Image Credit: Wilderness Festival
With the giant that is Glastonbury out of the way, it’s time to look at what else is out there in ways of diversity and maybe not walking half an hour to get back to your mud filled bed.
These days with so many festivals to choose from and new ones popping up every year there is something for everyone. I for one had written off festivals for many years, I went to V Festival and Reading in 2005 and really enjoyed it…so what put me off…? For me it was the unpredictable weather, my music taste shifted from the mainstream and the cost, but lots has changed in the last few years (not the weather).
Smaller festivals have been popping up, giving us more affordable options which is awesome and their line ups generally manage to hold their own against the big old timers, but the smaller one tend to have more of an intermit vibe and you are able to find lots more unknown and up and coming artists.
With festivals becoming more and more diverse, the focus for many is no longer just about the music, so instead the lime light is shared with poetry, comedy, food and a higher standard of camping (glamping). On the food front, festivals like Wilderness Festival and Camp Bestival stand out for me; these festivals focus half their attention on things of the edible nature. They have also managed to do so without scrimping on the music side, but when it comes to the food they don’t do it by halves, including all things local, independent, and of course, delicious.
Image Credit: Camp Bestival
If gourmet food at a festival sounds like all kinds of misplaced madness to you, then the comedy and poetry side of things might be more up your street. A comedy tent is nothing new when it comes to festivals, but these day they’re not just shoved in a corner and something you just accidently stumble into looking for the toilets. Of course, at the forefront of the comedy and arts festival scene is The Edinburgh Festival and our very own Brighton Festival, which like The Great Escape and Tramlines fall under the ‘Urban Festival’ umbrella. But if what you’re looking for is that ‘classic’ experience of festival life in a field somewhere, you’re in for a treat. These festivals tend to be of the cleaner family fun variety and not so much the mud up to your middle, forgotten where your tent is type. This new breed of artsy fun has been dubbed the ‘Guardian Festival’; this is mainly due to one of the first to arrive on the scene of this kind, Latitude Festival . Latitude not only manages to produce an amazing music line up every year but they also have extensive line ups in theatre, dance, film and poetry….all the joys of a city fringe festival, while laying in a field (hopefully) in the sunshine.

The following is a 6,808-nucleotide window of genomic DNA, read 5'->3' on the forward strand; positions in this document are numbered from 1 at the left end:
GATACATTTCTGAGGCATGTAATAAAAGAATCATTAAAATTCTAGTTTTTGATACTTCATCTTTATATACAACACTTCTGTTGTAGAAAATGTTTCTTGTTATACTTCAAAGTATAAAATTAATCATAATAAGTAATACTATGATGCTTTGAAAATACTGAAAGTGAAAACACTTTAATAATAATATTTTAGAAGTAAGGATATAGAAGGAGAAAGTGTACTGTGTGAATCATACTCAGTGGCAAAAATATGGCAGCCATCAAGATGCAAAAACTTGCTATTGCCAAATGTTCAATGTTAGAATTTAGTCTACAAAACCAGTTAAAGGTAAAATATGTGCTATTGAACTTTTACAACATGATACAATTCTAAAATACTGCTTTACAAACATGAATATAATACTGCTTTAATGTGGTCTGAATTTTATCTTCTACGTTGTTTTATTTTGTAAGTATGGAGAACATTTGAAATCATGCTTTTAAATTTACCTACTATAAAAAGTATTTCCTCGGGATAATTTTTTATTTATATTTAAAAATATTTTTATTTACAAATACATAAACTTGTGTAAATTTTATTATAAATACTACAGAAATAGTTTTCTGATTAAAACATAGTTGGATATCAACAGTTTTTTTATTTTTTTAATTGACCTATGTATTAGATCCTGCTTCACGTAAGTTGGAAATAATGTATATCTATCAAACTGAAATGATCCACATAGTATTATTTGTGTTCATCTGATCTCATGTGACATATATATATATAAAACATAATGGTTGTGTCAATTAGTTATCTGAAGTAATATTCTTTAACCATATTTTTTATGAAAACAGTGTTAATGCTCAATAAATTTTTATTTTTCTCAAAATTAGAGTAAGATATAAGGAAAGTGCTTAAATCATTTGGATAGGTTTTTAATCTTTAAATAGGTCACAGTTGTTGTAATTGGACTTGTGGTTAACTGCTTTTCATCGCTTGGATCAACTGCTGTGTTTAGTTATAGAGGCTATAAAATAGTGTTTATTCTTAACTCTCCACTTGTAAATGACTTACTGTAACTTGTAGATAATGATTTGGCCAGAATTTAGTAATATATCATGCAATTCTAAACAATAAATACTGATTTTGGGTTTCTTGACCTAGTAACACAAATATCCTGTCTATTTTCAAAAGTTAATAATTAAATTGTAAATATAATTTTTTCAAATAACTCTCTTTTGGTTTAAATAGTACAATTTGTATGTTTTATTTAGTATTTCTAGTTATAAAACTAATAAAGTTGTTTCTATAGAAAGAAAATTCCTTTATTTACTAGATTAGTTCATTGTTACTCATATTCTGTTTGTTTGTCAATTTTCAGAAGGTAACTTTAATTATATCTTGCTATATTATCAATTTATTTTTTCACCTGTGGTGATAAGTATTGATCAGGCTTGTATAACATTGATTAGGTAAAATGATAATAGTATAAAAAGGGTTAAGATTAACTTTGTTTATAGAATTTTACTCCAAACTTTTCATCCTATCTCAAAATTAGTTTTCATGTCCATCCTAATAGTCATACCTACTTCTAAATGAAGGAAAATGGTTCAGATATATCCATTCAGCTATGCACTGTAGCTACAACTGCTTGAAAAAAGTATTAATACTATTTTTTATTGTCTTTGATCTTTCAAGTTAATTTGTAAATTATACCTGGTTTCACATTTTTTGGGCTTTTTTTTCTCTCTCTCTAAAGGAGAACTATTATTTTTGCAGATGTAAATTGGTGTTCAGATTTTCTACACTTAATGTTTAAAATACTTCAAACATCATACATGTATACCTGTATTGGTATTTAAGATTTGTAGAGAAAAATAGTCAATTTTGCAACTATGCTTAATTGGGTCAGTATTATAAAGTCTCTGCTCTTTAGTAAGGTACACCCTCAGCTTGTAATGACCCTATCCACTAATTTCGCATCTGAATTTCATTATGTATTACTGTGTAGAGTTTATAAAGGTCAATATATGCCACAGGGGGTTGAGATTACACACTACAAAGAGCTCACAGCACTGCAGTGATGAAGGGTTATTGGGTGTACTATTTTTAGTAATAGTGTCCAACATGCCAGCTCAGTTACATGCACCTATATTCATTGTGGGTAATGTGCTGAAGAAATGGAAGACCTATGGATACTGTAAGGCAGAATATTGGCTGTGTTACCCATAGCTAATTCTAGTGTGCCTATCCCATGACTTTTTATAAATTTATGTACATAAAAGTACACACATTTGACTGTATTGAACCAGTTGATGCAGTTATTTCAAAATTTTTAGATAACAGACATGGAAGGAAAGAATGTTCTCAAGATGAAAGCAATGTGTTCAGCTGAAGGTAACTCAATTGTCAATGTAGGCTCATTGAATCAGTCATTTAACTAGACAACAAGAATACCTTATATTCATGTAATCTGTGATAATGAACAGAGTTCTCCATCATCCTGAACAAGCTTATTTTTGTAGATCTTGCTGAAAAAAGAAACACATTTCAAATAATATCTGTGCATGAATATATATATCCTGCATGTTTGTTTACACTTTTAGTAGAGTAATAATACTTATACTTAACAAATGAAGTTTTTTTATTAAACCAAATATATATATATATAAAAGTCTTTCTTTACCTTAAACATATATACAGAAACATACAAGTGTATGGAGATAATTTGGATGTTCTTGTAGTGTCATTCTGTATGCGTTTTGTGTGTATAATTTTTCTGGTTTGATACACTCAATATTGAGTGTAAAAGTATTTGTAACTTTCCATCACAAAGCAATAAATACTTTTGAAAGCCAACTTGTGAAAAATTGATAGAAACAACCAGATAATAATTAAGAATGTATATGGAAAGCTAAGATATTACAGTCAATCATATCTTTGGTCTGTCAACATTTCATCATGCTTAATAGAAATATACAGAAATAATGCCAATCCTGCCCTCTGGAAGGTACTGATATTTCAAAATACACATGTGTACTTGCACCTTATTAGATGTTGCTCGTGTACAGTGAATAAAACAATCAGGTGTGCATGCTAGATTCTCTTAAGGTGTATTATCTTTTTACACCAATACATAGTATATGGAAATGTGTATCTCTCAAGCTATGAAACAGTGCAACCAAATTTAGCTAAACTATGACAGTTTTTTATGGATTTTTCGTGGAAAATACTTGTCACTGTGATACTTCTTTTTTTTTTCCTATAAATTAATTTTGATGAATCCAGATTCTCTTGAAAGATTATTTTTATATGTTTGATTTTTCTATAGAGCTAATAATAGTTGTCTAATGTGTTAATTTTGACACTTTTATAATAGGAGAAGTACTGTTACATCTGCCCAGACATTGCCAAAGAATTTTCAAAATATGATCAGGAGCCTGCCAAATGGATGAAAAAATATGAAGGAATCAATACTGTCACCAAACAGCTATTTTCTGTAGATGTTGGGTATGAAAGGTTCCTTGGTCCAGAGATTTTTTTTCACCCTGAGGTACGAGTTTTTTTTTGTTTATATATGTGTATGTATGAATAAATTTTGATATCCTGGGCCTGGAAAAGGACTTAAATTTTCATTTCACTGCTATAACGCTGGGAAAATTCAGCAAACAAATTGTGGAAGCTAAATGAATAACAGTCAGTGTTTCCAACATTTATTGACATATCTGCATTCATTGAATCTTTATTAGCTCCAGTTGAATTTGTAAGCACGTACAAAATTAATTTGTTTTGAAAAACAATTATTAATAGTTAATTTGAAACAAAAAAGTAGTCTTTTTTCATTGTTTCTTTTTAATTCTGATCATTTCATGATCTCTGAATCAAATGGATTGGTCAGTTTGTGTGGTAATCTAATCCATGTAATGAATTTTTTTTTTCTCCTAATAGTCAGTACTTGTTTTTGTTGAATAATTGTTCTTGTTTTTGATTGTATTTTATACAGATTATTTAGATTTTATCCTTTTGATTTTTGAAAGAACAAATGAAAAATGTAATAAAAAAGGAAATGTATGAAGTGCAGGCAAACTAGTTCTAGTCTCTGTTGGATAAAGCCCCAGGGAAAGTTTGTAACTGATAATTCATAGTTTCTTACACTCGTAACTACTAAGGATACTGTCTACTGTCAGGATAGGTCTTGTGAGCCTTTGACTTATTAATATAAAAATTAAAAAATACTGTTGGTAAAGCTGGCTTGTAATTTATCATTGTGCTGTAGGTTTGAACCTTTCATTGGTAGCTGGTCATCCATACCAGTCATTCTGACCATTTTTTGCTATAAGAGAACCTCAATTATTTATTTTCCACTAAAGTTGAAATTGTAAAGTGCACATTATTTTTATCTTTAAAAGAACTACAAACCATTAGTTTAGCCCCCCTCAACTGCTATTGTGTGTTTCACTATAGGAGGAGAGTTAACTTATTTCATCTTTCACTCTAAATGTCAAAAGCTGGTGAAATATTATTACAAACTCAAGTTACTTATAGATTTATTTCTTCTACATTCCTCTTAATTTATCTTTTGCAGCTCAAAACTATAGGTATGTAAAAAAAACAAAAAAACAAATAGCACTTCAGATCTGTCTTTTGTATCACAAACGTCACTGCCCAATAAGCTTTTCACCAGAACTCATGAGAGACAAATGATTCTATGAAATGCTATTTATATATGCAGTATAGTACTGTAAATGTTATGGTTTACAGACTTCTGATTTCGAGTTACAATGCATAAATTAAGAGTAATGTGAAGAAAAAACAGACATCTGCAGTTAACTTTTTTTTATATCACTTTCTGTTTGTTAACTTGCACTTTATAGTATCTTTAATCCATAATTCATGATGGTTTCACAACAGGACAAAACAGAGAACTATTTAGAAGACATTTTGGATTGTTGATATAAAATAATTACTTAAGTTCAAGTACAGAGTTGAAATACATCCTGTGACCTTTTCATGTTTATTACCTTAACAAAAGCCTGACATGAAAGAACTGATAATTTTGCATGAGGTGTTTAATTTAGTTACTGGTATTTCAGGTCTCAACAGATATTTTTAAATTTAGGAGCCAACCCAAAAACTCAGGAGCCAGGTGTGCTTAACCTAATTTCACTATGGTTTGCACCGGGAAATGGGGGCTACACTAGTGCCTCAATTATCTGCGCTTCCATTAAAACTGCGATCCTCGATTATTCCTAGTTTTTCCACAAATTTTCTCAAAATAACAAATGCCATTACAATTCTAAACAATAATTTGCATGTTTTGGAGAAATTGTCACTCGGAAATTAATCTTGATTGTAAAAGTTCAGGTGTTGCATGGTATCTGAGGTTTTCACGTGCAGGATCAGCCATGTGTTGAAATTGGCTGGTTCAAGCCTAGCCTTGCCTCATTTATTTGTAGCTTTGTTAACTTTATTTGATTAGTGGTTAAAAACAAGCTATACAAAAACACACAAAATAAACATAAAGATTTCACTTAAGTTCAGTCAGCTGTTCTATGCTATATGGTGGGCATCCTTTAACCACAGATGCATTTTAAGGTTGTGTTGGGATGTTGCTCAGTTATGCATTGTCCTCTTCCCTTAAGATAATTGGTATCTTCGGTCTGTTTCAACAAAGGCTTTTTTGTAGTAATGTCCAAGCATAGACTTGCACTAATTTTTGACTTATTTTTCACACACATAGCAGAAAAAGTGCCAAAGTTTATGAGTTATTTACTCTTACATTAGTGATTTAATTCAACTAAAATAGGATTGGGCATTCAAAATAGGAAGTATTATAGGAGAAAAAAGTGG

Image Credit: Latitude Festival
I myself have been pulled away from the good old British festival to sunny shores in the form Soundwave, in the beautiful setting of the Croatian coast. I attended said festival last year and had such a good time I’m going again this year in just a few weeks. The self labelled ‘non-festival goer’ is no longer. Croatia itself has around 15 festivals, ranging from Soul, Funk, Hip Hop, Techno, D&B and House. With more popping up every year and even a few from Ibiza either moving over or holding a second festival there, it has become the festival setting of choice over the last few years. This is not to say other locations in the Mediterranean don’t have anything worth going to, Primavera in Barcelona, Spain and it’s smaller cousin Primavera Porto in Portugal defiantly held their own when it comes to live music, but unfortunately these have been and gone this year...defiantly one to keep an eye out for next year though.
Image Credit: Soundwave Festival
So if you have never partied in a field with flowers in your hair because what you’ve seen on the telly has put you off, maybe have another look around. And for all you festival veterans, don’t be afraid to venture out to pastures new….maybe even abroad!